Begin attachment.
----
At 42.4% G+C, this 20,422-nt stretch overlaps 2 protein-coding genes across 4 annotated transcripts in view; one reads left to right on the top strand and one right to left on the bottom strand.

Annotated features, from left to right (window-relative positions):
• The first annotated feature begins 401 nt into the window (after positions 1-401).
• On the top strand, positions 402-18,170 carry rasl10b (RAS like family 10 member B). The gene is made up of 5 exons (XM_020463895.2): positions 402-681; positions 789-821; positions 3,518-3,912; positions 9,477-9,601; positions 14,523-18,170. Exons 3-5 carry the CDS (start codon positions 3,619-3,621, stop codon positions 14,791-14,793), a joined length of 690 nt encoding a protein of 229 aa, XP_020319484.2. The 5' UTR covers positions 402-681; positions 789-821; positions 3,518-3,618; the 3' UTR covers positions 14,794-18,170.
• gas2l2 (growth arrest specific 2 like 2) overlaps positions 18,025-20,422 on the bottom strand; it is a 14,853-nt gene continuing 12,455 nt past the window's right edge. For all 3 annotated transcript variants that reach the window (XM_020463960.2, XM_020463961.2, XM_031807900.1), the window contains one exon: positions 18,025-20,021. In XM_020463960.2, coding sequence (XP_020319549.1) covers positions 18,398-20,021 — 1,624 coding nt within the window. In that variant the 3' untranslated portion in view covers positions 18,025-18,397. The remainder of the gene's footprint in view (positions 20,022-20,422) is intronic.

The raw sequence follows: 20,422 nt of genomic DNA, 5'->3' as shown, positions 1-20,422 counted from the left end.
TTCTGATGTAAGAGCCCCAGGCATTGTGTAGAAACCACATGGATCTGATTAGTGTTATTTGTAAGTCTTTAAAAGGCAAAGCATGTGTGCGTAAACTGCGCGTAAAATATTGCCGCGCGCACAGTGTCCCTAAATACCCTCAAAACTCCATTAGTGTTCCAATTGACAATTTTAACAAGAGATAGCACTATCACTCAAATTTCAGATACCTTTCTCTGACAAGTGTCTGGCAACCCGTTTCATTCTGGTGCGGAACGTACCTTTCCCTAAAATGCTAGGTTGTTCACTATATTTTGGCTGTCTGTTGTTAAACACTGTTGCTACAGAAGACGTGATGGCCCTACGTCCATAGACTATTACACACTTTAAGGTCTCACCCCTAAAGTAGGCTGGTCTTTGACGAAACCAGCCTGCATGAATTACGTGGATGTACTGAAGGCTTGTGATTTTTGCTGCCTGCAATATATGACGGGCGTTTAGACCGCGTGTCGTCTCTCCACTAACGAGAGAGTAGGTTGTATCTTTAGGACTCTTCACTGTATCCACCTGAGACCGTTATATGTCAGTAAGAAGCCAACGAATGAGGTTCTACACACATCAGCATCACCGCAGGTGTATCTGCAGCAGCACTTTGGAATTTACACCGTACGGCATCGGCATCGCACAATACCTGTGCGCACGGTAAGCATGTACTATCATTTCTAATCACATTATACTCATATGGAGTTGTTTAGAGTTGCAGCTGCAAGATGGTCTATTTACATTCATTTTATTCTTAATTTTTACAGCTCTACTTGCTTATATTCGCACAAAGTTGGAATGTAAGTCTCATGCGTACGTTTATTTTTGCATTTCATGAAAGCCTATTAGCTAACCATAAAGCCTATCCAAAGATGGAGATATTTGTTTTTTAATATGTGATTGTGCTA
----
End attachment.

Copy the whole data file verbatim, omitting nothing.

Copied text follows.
At 42.4% G+C, this 20,422-nt stretch overlaps 2 protein-coding genes across 4 annotated transcripts in view; one reads left to right on the top strand and one right to left on the bottom strand.

Annotated features, from left to right (window-relative positions):
• The first annotated feature begins 401 nt into the window (after positions 1-401).
• On the top strand, positions 402-18,170 carry rasl10b (RAS like family 10 member B). The gene is made up of 5 exons (XM_020463895.2): positions 402-681; positions 789-821; positions 3,518-3,912; positions 9,477-9,601; positions 14,523-18,170. Exons 3-5 carry the CDS (start codon positions 3,619-3,621, stop codon positions 14,791-14,793), a joined length of 690 nt encoding a protein of 229 aa, XP_020319484.2. The 5' UTR covers positions 402-681; positions 789-821; positions 3,518-3,618; the 3' UTR covers positions 14,794-18,170.
• gas2l2 (growth arrest specific 2 like 2) overlaps positions 18,025-20,422 on the bottom strand; it is a 14,853-nt gene continuing 12,455 nt past the window's right edge. For all 3 annotated transcript variants that reach the window (XM_020463960.2, XM_020463961.2, XM_031807900.1), the window contains one exon: positions 18,025-20,021. In XM_020463960.2, coding sequence (XP_020319549.1) covers positions 18,398-20,021 — 1,624 coding nt within the window. In that variant the 3' untranslated portion in view covers positions 18,025-18,397. The remainder of the gene's footprint in view (positions 20,022-20,422) is intronic.

The raw sequence follows: 20,422 nt of genomic DNA, 5'->3' as shown, positions 1-20,422 counted from the left end.
TTCTGATGTAAGAGCCCCAGGCATTGTGTAGAAACCACATGGATCTGATTAGTGTTATTTGTAAGTCTTTAAAAGGCAAAGCATGTGTGCGTAAACTGCGCGTAAAATATTGCCGCGCGCACAGTGTCCCTAAATACCCTCAAAACTCCATTAGTGTTCCAATTGACAATTTTAACAAGAGATAGCACTATCACTCAAATTTCAGATACCTTTCTCTGACAAGTGTCTGGCAACCCGTTTCATTCTGGTGCGGAACGTACCTTTCCCTAAAATGCTAGGTTGTTCACTATATTTTGGCTGTCTGTTGTTAAACACTGTTGCTACAGAAGACGTGATGGCCCTACGTCCATAGACTATTACACACTTTAAGGTCTCACCCCTAAAGTAGGCTGGTCTTTGACGAAACCAGCCTGCATGAATTACGTGGATGTACTGAAGGCTTGTGATTTTTGCTGCCTGCAATATATGACGGGCGTTTAGACCGCGTGTCGTCTCTCCACTAACGAGAGAGTAGGTTGTATCTTTAGGACTCTTCACTGTATCCACCTGAGACCGTTATATGTCAGTAAGAAGCCAACGAATGAGGTTCTACACACATCAGCATCACCGCAGGTGTATCTGCAGCAGCACTTTGGAATTTACACCGTACGGCATCGGCATCGCACAATACCTGTGCGCACGGTAAGCATGTACTATCATTTCTAATCACATTATACTCATATGGAGTTGTTTAGAGTTGCAGCTGCAAGATGGTCTATTTACATTCATTTTATTCTTAATTTTTACAGCTCTACTTGCTTATATTCGCACAAAGTTGGAATGTAAGTCTCATGCGTACGTTTATTTTTGCATTTCATGAAAGCCTATTAGCTAACCATAAAGCCTATCCAAAGATGGAGATATTTGTTTTTTAATATGTGATTGTGCTA